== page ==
A borough in South London is the first to test a new heating scheme which promises to lower energy costs and raise environmental responsibility. The Southwark Council partners with Veolia Environmental Services in a ground breaking project: non-recyclable rubbish will be incinerated, and the resulting heat will go to five properties in the southern borough.
Getting the most out of rubbish
Although recycling is on the rise globally, there are still various kinds of waste which do not lend themselves to reprocessing and reuse, such as hoover bags, unusable clothes and footwear, some product wrappings, or nappies and sanitary products. Currently, these and other waste materials are deposited in landfills and left to rot.
The public-private partnership between Veolia and the Southwark Council will involve sorting through the non-recyclable rubbish of the city of London, picking out the suitable items, and burning them in the South East London Combined Heat and Power facility (SELCHP). The incineration will help generate heat and hot water, which will be sent to five estates in Rotherhithe for a 20-year test run.
Setting up the scheme costs 7 million pounds, and targets about 2,500 South-Londoners. The initial run of the project will commence by the end of 2013. After 20 years has past, the Council and Veolia will work for an extension pending positive evaluations.
Environmentally sound solutions
The project is a real breakthrough in the strive for sustainable and environmentally friendly energy solutions. First of all, it diverts a huge chunk of waste from landfills and lowers the strain on British waste management. It also makes the most of the SELCHP whose generators have been ready for such a project since 1994, says cabinet member for transport, environment, and recycling Barrie Hargrove. The Deptford-based facility processes 430,000 tonnes of waste per year, but this is the first time it will harness the heat from the production process and make it available for public use.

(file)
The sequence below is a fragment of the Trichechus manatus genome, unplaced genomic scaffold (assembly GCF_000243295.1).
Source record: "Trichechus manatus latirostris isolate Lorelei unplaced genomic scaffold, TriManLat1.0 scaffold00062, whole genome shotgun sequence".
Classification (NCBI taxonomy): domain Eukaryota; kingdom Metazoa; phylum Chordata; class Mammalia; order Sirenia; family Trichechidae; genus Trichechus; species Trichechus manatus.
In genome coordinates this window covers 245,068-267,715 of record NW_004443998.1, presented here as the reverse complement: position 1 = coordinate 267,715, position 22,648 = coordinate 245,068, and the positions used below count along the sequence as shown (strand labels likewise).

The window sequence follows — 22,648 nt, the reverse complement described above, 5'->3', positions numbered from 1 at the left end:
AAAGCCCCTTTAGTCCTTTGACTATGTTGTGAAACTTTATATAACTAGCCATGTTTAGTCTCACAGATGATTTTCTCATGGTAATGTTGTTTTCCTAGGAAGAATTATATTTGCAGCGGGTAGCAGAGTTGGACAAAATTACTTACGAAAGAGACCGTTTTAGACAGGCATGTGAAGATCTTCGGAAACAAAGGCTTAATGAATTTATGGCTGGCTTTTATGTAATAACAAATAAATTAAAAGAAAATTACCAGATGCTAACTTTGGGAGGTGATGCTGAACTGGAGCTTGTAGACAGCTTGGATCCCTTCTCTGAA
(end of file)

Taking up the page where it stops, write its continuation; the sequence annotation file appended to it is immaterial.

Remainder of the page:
Carbon emissions will also go down drastically thanks to the scheme. The rubbish-incineration scheme involves cutting the gas supply to the participating Rotherhithe estates, resulting in a projected carbon footprint reduction upwards of 8,000 tonnes annually. Although it involves burning, the project’s carbon dioxide emissions will be times lower than traditional gas supplies.
Sustainable development on a budget
Southwark is the first London borough to take such a serious step towards sustainable energy supply. The rubbish-for-heat scheme will reduce both carbon emissions and energy prices for the five participating estates. Since it relies on existing resources and infrastructure, the project involves minimal transition costs and has already attracted a lot of attention and hopes. London mayor Boris Johnson has lauded the public-private collaboration with a clear interest in spreading it to other parts of the city, too.
Local residents are very much in favour of the scheme as well, according to Rosamund Beattie, Four Square lease holder’s association chair. Estelle Brachlianoff, UK Country Director at Veolia, has signalled readiness to add more buildings to the scheme in the 20-year period according to SELCHP capacities.
As hopes are soaring for this new project, it might very well usher in a new stage in low-cost, low-carbon, sustainable energy supply to one of Europe’s largest metropolis.
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